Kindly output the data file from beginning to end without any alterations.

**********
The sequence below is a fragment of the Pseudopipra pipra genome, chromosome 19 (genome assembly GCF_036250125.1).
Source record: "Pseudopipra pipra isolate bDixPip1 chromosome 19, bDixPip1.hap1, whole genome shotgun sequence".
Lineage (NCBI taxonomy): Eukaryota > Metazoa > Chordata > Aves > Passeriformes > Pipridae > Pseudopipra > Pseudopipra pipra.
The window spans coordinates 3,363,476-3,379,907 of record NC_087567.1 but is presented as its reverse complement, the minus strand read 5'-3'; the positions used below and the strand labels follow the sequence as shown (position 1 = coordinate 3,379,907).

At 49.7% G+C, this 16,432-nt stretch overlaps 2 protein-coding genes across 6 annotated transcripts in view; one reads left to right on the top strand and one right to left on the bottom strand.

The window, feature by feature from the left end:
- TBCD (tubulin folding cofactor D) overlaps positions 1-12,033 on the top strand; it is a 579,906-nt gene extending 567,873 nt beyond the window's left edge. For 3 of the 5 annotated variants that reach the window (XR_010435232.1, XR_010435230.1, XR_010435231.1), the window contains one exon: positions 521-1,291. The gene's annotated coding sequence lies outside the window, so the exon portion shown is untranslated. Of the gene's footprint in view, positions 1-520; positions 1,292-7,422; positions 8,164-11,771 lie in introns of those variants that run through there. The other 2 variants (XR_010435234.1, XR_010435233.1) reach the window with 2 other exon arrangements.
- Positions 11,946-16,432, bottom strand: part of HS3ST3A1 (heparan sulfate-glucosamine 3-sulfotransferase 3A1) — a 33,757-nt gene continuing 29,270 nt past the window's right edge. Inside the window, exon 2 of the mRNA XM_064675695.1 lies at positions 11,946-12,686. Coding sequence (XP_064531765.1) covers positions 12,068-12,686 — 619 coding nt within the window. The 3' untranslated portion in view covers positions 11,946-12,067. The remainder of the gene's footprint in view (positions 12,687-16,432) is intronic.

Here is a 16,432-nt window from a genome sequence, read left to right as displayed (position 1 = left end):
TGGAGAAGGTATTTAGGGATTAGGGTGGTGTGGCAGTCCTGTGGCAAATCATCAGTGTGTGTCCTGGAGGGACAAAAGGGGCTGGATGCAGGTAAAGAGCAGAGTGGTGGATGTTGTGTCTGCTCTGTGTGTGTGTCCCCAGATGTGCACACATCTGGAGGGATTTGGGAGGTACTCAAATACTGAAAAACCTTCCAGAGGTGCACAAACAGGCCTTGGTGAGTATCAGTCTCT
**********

The sequence below is a fragment of the Pseudopipra pipra genome, chromosome 19 (genome assembly GCF_036250125.1).
Source record: "Pseudopipra pipra isolate bDixPip1 chromosome 19, bDixPip1.hap1, whole genome shotgun sequence".
Lineage (NCBI taxonomy): Eukaryota > Metazoa > Chordata > Aves > Passeriformes > Pipridae > Pseudopipra > Pseudopipra pipra.
The window spans coordinates 3,363,476-3,379,907 of record NC_087567.1 but is presented as its reverse complement, the minus strand read 5'-3'; the positions used below and the strand labels follow the sequence as shown (position 1 = coordinate 3,379,907).

At 49.7% G+C, this 16,432-nt stretch overlaps 2 protein-coding genes across 6 annotated transcripts in view; one reads left to right on the top strand and one right to left on the bottom strand.

The window, feature by feature from the left end:
- TBCD (tubulin folding cofactor D) overlaps positions 1-12,033 on the top strand; it is a 579,906-nt gene extending 567,873 nt beyond the window's left edge. For 3 of the 5 annotated variants that reach the window (XR_010435232.1, XR_010435230.1, XR_010435231.1), the window contains one exon: positions 521-1,291. The gene's annotated coding sequence lies outside the window, so the exon portion shown is untranslated. Of the gene's footprint in view, positions 1-520; positions 1,292-7,422; positions 8,164-11,771 lie in introns of those variants that run through there. The other 2 variants (XR_010435234.1, XR_010435233.1) reach the window with 2 other exon arrangements.
- Positions 11,946-16,432, bottom strand: part of HS3ST3A1 (heparan sulfate-glucosamine 3-sulfotransferase 3A1) — a 33,757-nt gene continuing 29,270 nt past the window's right edge. Inside the window, exon 2 of the mRNA XM_064675695.1 lies at positions 11,946-12,686. Coding sequence (XP_064531765.1) covers positions 12,068-12,686 — 619 coding nt within the window. The 3' untranslated portion in view covers positions 11,946-12,067. The remainder of the gene's footprint in view (positions 12,687-16,432) is intronic.

Here is a 16,432-nt window from a genome sequence, read left to right as displayed (position 1 = left end):
TGGAGAAGGTATTTAGGGATTAGGGTGGTGTGGCAGTCCTGTGGCAAATCATCAGTGTGTGTCCTGGAGGGACAAAAGGGGCTGGATGCAGGTAAAGAGCAGAGTGGTGGATGTTGTGTCTGCTCTGTGTGTGTGTCCCCAGATGTGCACACATCTGGAGGGATTTGGGAGGTACTCAAATACTGAAAAACCTTCCAGAGGTGCACAAACAGGCCTTGGTGAGTATCAGTCTCT